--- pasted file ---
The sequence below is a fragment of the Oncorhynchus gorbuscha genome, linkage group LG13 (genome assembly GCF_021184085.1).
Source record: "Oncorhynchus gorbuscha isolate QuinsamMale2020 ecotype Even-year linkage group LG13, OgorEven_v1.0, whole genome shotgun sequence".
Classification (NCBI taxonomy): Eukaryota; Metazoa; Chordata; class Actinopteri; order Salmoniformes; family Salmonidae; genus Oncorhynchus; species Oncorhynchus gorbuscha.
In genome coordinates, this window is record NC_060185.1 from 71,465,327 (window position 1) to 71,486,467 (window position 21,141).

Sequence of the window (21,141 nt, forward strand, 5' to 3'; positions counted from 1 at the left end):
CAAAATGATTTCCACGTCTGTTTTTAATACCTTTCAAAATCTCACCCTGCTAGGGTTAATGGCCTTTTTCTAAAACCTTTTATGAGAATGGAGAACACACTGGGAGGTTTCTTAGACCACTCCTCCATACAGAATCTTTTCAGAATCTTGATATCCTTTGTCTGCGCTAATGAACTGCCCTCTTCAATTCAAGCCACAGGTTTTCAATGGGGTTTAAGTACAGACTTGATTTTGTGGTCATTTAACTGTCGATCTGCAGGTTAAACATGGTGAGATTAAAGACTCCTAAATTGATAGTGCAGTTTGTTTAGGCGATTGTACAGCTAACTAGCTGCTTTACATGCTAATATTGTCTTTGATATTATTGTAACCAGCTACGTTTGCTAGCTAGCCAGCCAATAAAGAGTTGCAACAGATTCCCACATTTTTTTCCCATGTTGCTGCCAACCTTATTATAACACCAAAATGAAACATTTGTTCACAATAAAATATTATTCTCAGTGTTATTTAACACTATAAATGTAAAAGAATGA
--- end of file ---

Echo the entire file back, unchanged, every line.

The sequence below is a fragment of the Oncorhynchus gorbuscha genome, linkage group LG13 (genome assembly GCF_021184085.1).
Source record: "Oncorhynchus gorbuscha isolate QuinsamMale2020 ecotype Even-year linkage group LG13, OgorEven_v1.0, whole genome shotgun sequence".
Classification (NCBI taxonomy): Eukaryota; Metazoa; Chordata; class Actinopteri; order Salmoniformes; family Salmonidae; genus Oncorhynchus; species Oncorhynchus gorbuscha.
In genome coordinates, this window is record NC_060185.1 from 71,465,327 (window position 1) to 71,486,467 (window position 21,141).

Sequence of the window (21,141 nt, forward strand, 5' to 3'; positions counted from 1 at the left end):
CAAAATGATTTCCACGTCTGTTTTTAATACCTTTCAAAATCTCACCCTGCTAGGGTTAATGGCCTTTTTCTAAAACCTTTTATGAGAATGGAGAACACACTGGGAGGTTTCTTAGACCACTCCTCCATACAGAATCTTTTCAGAATCTTGATATCCTTTGTCTGCGCTAATGAACTGCCCTCTTCAATTCAAGCCACAGGTTTTCAATGGGGTTTAAGTACAGACTTGATTTTGTGGTCATTTAACTGTCGATCTGCAGGTTAAACATGGTGAGATTAAAGACTCCTAAATTGATAGTGCAGTTTGTTTAGGCGATTGTACAGCTAACTAGCTGCTTTACATGCTAATATTGTCTTTGATATTATTGTAACCAGCTACGTTTGCTAGCTAGCCAGCCAATAAAGAGTTGCAACAGATTCCCACATTTTTTTCCCATGTTGCTGCCAACCTTATTATAACACCAAAATGAAACATTTGTTCACAATAAAATATTATTCTCAGTGTTATTTAACACTATAAATGTAAAAGAATGA